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Hypothalamic involvement and insufficient sex steroid supplementation are associated with low bone mineral density in women with childhood onset craniopharyngioma.

Holmer, Helene; Popovic-Brkic, Vera; Ekman, Bertil; Follin, Cecilia LU ; Siversson, Ann-Britt and Erfurth, Eva Marie LU (2011) In European Journal of Endocrinology 165. p.25-31
Abstract
Context: Data on bone mineral density (BMD) are lacking in adults with childhood onset (CO)-craniopharyngioma (CP) with hypothalamic damage from the tumour. In patients with CO GH deficiency BMD increases during GH treatment. Objective: The aims were to evaluate BMD in adults with CO-CPs on complete hormone replacement, including long-term GH and to evaluate the impact of hypothalamic damage on these measures. Design and Participants: BMD (DXA-dual-energy x-ray absorptiometry), markers of bone turn over, physical activity and calcium intake were assessed in 39 CO-CP adults (20 women), median age 28 (17-57) years, in comparison with matched population controls. Results: Late puberty induction was recorded in both genders, but reduced... (More)
Context: Data on bone mineral density (BMD) are lacking in adults with childhood onset (CO)-craniopharyngioma (CP) with hypothalamic damage from the tumour. In patients with CO GH deficiency BMD increases during GH treatment. Objective: The aims were to evaluate BMD in adults with CO-CPs on complete hormone replacement, including long-term GH and to evaluate the impact of hypothalamic damage on these measures. Design and Participants: BMD (DXA-dual-energy x-ray absorptiometry), markers of bone turn over, physical activity and calcium intake were assessed in 39 CO-CP adults (20 women), median age 28 (17-57) years, in comparison with matched population controls. Results: Late puberty induction was recorded in both genders, but reduced androgen levels in females only. Only CP-women had lower BMD (P=0.03) at L2-L4, and reduced Z-scores at femoral neck (P=0.004) and L2-L4 (P=0.004). Both genders had increased serum leptin levels (P=0.001), which correlated significantly negatively with BMD at L2-L4 (P=0.003; r = -0.5) and 45% of CP-women had Z-score levels ≤ -2.0 SDS. Furthermore, 75% of those with a Z-score ≤ -2.0 SDS had hypothalamic involvement by the tumour. Calcium intake (P=0.008) and physical activity (P=0.007) levels were reduced in CP men only. Levels of ostecalcin and crossLaps were increased in CP men only. Conclusions: Despite continuous GH therapy low BMD was recorded in CO-CP females. Insufficient estrogen and androgen supplementation during adolescence was the main cause, but hypothalamic involvement with consequent leptin resistance, was also strongly associated with low BMD in both genders. (Less)
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organization
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type
Contribution to journal
publication status
published
subject
in
European Journal of Endocrinology
volume
165
pages
25 - 31
publisher
Society of the European Journal of Endocrinology
external identifiers
  • wos:000291790800004
  • pmid:21502326
  • scopus:79959463647
ISSN
1479-683X
DOI
10.1530/EJE-11-0229
language
English
LU publication?
yes
id
c8f24af7-602c-470a-aaaf-042258bece38 (old id 1936949)
alternative location
http://www.ncbi.nlm.nih.gov/pubmed/21502326?dopt=Abstract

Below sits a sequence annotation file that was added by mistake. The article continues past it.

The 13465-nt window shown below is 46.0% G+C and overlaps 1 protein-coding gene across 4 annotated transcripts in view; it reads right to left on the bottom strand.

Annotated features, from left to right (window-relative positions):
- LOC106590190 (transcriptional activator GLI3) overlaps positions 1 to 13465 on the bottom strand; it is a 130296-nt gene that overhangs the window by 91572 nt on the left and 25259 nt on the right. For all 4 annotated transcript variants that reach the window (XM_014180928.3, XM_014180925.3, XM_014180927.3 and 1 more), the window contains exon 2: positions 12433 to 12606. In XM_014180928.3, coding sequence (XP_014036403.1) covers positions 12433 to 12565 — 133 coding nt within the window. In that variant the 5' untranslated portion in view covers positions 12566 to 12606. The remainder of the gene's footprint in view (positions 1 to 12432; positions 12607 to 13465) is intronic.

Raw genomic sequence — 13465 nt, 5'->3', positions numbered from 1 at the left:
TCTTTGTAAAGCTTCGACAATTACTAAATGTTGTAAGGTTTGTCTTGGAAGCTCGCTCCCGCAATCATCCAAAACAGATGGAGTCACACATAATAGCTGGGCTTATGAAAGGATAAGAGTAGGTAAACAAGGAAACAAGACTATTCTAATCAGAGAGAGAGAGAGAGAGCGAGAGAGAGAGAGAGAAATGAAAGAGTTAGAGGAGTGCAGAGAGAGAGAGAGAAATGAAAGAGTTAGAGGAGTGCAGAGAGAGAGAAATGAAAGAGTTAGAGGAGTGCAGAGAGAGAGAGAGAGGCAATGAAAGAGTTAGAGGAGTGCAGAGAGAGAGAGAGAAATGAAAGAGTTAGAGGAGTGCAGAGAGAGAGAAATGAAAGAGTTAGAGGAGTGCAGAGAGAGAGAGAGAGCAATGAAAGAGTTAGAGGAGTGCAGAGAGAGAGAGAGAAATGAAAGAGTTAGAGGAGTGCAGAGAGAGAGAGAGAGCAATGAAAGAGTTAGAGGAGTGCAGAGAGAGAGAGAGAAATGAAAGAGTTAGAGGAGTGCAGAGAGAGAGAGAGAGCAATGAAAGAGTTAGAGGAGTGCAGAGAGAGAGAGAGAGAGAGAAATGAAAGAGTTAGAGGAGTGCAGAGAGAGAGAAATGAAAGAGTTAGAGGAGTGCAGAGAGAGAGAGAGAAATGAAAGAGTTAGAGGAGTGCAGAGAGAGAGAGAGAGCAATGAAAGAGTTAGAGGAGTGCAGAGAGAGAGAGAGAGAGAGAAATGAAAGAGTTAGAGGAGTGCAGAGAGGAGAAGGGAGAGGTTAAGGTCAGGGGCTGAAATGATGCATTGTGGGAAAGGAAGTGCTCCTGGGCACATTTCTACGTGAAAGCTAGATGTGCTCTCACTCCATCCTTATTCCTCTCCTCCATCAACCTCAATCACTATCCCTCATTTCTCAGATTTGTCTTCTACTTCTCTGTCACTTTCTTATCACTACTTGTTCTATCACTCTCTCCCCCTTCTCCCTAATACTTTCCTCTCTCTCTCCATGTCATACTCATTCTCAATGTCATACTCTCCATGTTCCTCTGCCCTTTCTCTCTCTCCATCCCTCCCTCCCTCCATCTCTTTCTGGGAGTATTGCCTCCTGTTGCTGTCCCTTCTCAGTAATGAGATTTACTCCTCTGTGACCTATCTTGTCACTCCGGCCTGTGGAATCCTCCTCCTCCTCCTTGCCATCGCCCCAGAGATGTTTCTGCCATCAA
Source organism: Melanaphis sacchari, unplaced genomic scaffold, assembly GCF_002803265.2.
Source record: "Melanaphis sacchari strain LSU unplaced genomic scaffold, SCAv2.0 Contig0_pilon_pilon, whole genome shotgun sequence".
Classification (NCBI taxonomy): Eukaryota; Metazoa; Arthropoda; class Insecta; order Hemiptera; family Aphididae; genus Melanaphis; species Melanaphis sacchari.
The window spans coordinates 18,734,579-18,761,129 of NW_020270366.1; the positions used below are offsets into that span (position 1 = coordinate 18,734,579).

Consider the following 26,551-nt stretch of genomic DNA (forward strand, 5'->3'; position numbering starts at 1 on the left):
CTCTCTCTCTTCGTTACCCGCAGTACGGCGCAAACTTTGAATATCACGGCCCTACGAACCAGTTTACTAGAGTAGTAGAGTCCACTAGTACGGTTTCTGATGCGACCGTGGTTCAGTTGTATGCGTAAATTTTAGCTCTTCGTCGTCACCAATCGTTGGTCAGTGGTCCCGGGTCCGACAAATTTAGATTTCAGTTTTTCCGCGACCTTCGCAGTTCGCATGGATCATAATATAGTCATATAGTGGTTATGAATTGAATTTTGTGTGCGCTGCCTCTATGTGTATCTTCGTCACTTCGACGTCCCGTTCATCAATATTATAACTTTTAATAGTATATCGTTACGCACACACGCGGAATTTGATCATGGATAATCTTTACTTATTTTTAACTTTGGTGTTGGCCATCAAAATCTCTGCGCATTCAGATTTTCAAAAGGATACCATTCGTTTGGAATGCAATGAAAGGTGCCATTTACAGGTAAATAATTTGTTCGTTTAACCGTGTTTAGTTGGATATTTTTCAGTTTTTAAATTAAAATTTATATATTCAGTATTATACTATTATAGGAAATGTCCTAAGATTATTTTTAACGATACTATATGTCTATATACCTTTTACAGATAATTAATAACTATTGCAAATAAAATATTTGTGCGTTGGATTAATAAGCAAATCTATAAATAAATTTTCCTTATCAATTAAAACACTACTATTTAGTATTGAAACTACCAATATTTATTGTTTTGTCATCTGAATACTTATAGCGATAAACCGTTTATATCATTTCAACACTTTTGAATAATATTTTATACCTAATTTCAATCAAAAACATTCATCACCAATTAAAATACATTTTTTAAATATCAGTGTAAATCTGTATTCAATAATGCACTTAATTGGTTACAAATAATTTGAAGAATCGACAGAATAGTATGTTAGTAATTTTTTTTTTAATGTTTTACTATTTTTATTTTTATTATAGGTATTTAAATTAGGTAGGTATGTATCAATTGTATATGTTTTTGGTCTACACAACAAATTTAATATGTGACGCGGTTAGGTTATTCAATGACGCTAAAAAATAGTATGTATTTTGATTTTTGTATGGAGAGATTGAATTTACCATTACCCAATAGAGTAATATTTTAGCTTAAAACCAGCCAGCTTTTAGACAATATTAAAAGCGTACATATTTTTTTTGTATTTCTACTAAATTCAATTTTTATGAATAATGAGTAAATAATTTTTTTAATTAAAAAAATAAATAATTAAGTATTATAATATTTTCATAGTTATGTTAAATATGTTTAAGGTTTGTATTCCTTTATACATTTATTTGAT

date added to LUP
2011-05-02 14:59:30
date last changed
2017-11-19 04:17:09
@article{c8f24af7-602c-470a-aaaf-042258bece38,
  abstract     = {Context: Data on bone mineral density (BMD) are lacking in adults with childhood onset (CO)-craniopharyngioma (CP) with hypothalamic damage from the tumour. In patients with CO GH deficiency BMD increases during GH treatment. Objective: The aims were to evaluate BMD in adults with CO-CPs on complete hormone replacement, including long-term GH and to evaluate the impact of hypothalamic damage on these measures. Design and Participants: BMD (DXA-dual-energy x-ray absorptiometry), markers of bone turn over, physical activity and calcium intake were assessed in 39 CO-CP adults (20 women), median age 28 (17-57) years, in comparison with matched population controls. Results: Late puberty induction was recorded in both genders, but reduced androgen levels in females only. Only CP-women had lower BMD (P=0.03) at L2-L4, and reduced Z-scores at femoral neck (P=0.004) and L2-L4 (P=0.004). Both genders had increased serum leptin levels (P=0.001), which correlated significantly negatively with BMD at L2-L4 (P=0.003; r = -0.5) and 45% of CP-women had Z-score levels ≤ -2.0 SDS. Furthermore, 75% of those with a Z-score ≤ -2.0 SDS had hypothalamic involvement by the tumour. Calcium intake (P=0.008) and physical activity (P=0.007) levels were reduced in CP men only. Levels of ostecalcin and crossLaps were increased in CP men only. Conclusions: Despite continuous GH therapy low BMD was recorded in CO-CP females. Insufficient estrogen and androgen supplementation during adolescence was the main cause, but hypothalamic involvement with consequent leptin resistance, was also strongly associated with low BMD in both genders.},
  author       = {Holmer, Helene and Popovic-Brkic, Vera and Ekman, Bertil and Follin, Cecilia and Siversson, Ann-Britt and Erfurth, Eva Marie},
  issn         = {1479-683X},
  language     = {eng},
  pages        = {25--31},
  publisher    = {Society of the European Journal of Endocrinology},
  series       = {European Journal of Endocrinology},
  title        = {Hypothalamic involvement and insufficient sex steroid supplementation are associated with low bone mineral density in women with childhood onset craniopharyngioma.},
  url          = {http://dx.doi.org/10.1530/EJE-11-0229},
  volume       = {165},
  year         = {2011},
}